“Out of grad school, I was interested in corporate consulting, and I will never forget going to this organizational development network conference. I am dressed in a suit with heels – the whole nine yards. I can’t remember what the session was called but we ended up lying down on our backs on the floor doing a body scan,” she says. “It felt like such a strange and interesting experience to me; I had never imagined this activity being part of an ODN conference. Admittedly, at times I had one eye open, to see if people were doing this and to try to figure how long it was going to last. The curiosity was really planted then. It’s funny because years later, at one of my early extended residential Vipassana retreats, I remember taking a peek with one eye in amazement of the 100-plus people sharing in the same heart-felt shared intention while doing a 45-minute loving-kindness practice.”

Q: What eM Life programs are you teaching right now?

“Right now, I am guiding the Mindful Dailies. It’s such a treat to have a snack of a topic and gain awareness of how it applies to our everyday lives. It’s almost comical how often the topic of the day is spot-on relevant to me personally. The beauty is how such brief practices can make such a significant impact on people’s lives,” she says.

“The participants say hello and goodbye to new and familiar names. It’s a beautifully sweet way to connect with ourselves and others in a busy world.”

Q: What’s your favorite fact about yourself?

“Well, one that comes to mind is that on the second or third date with the man who became my husband, we went out with his friends and colleagues. He said, ‘I want you to know; you are going to meet a Nobel prize winner of Economics tonight. He hasn’t won yet, but he will.” I was thinking ‘holy cow! What am I going to say?” Ironically, the winner-to-be and I ended up sitting next to each other.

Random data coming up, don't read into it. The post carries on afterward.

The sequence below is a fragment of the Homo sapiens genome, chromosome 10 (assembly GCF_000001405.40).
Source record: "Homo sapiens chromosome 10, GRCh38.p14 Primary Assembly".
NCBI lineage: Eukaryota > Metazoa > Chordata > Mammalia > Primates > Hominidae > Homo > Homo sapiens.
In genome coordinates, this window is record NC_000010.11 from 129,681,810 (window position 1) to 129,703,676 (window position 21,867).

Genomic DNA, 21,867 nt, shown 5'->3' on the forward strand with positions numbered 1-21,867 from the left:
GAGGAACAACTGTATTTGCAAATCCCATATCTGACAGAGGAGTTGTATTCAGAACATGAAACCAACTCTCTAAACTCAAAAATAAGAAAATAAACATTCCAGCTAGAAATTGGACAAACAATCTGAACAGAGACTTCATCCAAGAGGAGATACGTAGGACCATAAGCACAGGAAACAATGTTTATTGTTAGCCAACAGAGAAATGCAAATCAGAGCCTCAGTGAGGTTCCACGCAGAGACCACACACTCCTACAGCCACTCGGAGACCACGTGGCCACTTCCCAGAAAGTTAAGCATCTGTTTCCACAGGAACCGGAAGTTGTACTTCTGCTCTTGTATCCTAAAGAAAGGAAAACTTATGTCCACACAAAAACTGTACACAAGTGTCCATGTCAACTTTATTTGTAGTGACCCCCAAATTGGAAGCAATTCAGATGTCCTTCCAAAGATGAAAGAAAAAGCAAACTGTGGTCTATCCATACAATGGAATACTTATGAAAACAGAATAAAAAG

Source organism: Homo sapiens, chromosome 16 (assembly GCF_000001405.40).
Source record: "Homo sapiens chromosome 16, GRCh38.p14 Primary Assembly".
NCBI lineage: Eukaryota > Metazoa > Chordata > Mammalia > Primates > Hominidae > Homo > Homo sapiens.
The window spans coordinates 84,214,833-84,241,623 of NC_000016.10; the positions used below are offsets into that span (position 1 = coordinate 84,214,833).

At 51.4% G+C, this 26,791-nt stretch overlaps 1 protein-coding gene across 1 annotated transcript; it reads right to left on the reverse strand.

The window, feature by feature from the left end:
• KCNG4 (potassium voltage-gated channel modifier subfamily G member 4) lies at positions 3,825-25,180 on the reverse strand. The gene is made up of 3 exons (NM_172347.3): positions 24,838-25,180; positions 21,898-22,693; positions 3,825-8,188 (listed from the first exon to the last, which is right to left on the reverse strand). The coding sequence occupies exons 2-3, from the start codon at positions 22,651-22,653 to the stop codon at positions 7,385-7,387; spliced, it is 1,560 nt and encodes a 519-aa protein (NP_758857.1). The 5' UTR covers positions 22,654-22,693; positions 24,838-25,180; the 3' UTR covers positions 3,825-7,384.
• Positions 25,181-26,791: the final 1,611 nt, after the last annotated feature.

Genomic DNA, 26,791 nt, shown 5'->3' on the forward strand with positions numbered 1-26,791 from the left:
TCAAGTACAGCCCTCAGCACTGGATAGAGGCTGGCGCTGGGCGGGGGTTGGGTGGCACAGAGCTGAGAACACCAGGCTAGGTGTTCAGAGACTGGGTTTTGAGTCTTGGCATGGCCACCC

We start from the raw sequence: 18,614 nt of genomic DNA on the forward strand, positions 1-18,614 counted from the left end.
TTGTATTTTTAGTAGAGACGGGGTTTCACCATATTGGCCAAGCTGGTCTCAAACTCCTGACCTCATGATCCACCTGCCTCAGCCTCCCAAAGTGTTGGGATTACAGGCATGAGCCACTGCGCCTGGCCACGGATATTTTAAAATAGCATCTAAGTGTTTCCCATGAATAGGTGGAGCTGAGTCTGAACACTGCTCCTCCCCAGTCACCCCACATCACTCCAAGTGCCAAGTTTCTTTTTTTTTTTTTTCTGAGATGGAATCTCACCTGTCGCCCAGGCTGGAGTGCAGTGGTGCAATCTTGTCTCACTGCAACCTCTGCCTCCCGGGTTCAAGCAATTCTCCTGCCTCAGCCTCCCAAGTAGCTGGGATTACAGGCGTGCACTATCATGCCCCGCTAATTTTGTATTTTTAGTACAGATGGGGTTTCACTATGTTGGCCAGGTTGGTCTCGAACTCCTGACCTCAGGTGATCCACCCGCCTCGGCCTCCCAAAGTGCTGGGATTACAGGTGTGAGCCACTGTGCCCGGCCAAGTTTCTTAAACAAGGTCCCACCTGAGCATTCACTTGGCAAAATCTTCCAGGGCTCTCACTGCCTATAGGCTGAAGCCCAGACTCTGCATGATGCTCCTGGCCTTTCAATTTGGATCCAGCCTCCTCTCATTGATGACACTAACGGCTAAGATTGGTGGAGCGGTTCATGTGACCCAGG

Ninette then tells the story of how her dinner companion did win the Nobel prize for Economics ten years later. She and her husband got up at 4:15 am the day the prize was announced. She shared how she and her husband, who is also an economist, ended up spending the entire day with the winner – press conferences and all.

“We picked him up at his house early in the morning and said ‘this is going to be a big day for you, we should get some breakfast,’ and he wanted to eat at Denny’s near campus,” she says, laughing at the memory. “And I am sitting there eating toast thinking nobody else here knows who he is. I felt fortunate to know he is a real human being, endearing, brilliant, a little quirky like me, and one of our dearest friends,” she says.

Q: What’s your advice for people who are new to mindfulness or who are curious about it?

“Mindfulness can happen anywhere, anytime, and in any moment. It happens while listening to a bird, noticing the breath, tasting an apple, and undoubtedly, being with your dog. It happens right here, right now,” she says. “There’s no right way to do it and we are not going to master it. That’s why we call it a practice.”
Experience the playful spirit and lighthearted mindfulness teaching of Ninette Hupp and learn more about Wags the puppy in her Mindful Daily sessions.

Written by Becky Greiner